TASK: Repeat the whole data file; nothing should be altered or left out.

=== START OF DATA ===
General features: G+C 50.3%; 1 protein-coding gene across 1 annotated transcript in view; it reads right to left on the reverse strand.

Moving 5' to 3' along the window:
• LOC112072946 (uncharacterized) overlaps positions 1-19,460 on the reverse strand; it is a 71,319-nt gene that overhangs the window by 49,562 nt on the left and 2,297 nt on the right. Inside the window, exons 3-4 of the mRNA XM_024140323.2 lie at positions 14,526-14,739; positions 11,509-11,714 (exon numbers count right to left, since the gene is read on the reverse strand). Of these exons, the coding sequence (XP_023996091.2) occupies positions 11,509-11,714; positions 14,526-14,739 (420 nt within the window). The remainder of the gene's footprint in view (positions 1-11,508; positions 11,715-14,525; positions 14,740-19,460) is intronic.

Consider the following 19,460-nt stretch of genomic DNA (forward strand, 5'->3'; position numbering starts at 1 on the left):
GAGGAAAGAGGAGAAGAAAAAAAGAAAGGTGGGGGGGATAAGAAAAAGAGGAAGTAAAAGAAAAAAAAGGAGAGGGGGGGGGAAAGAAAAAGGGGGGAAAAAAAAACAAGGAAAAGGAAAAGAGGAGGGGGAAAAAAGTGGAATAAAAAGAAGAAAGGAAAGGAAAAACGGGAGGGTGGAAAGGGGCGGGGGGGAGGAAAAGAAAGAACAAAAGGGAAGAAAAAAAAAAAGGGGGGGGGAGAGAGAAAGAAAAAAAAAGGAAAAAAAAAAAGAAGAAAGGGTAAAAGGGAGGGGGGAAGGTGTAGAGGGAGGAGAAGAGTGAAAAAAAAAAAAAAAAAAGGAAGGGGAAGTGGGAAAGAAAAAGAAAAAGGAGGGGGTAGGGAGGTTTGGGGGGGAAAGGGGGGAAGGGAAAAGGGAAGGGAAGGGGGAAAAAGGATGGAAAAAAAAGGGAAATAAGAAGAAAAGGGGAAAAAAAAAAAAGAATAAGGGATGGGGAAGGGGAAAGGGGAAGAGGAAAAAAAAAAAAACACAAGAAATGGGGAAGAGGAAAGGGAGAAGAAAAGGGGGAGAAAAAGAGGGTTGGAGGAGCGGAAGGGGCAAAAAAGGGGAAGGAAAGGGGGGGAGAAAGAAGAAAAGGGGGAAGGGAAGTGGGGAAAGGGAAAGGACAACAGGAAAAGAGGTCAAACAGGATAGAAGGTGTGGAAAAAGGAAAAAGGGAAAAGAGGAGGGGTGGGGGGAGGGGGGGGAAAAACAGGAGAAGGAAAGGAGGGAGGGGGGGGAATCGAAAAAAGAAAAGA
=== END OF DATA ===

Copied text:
General features: G+C 50.3%; 1 protein-coding gene across 1 annotated transcript in view; it reads right to left on the reverse strand.

Moving 5' to 3' along the window:
• LOC112072946 (uncharacterized) overlaps positions 1-19,460 on the reverse strand; it is a 71,319-nt gene that overhangs the window by 49,562 nt on the left and 2,297 nt on the right. Inside the window, exons 3-4 of the mRNA XM_024140323.2 lie at positions 14,526-14,739; positions 11,509-11,714 (exon numbers count right to left, since the gene is read on the reverse strand). Of these exons, the coding sequence (XP_023996091.2) occupies positions 11,509-11,714; positions 14,526-14,739 (420 nt within the window). The remainder of the gene's footprint in view (positions 1-11,508; positions 11,715-14,525; positions 14,740-19,460) is intronic.

Consider the following 19,460-nt stretch of genomic DNA (forward strand, 5'->3'; position numbering starts at 1 on the left):
GAGGAAAGAGGAGAAGAAAAAAAGAAAGGTGGGGGGGATAAGAAAAAGAGGAAGTAAAAGAAAAAAAAGGAGAGGGGGGGGGAAAGAAAAAGGGGGGAAAAAAAAACAAGGAAAAGGAAAAGAGGAGGGGGAAAAAAGTGGAATAAAAAGAAGAAAGGAAAGGAAAAACGGGAGGGTGGAAAGGGGCGGGGGGGAGGAAAAGAAAGAACAAAAGGGAAGAAAAAAAAAAAGGGGGGGGGAGAGAGAAAGAAAAAAAAAGGAAAAAAAAAAAGAAGAAAGGGTAAAAGGGAGGGGGGAAGGTGTAGAGGGAGGAGAAGAGTGAAAAAAAAAAAAAAAAAAGGAAGGGGAAGTGGGAAAGAAAAAGAAAAAGGAGGGGGTAGGGAGGTTTGGGGGGGAAAGGGGGGAAGGGAAAAGGGAAGGGAAGGGGGAAAAAGGATGGAAAAAAAAGGGAAATAAGAAGAAAAGGGGAAAAAAAAAAAAGAATAAGGGATGGGGAAGGGGAAAGGGGAAGAGGAAAAAAAAAAAAACACAAGAAATGGGGAAGAGGAAAGGGAGAAGAAAAGGGGGAGAAAAAGAGGGTTGGAGGAGCGGAAGGGGCAAAAAAGGGGAAGGAAAGGGGGGGAGAAAGAAGAAAAGGGGGAAGGGAAGTGGGGAAAGGGAAAGGACAACAGGAAAAGAGGTCAAACAGGATAGAAGGTGTGGAAAAAGGAAAAAGGGAAAAGAGGAGGGGTGGGGGGAGGGGGGGGAAAAACAGGAGAAGGAAAGGAGGGAGGGGGGGGAATCGAAAAAAGAAAAGA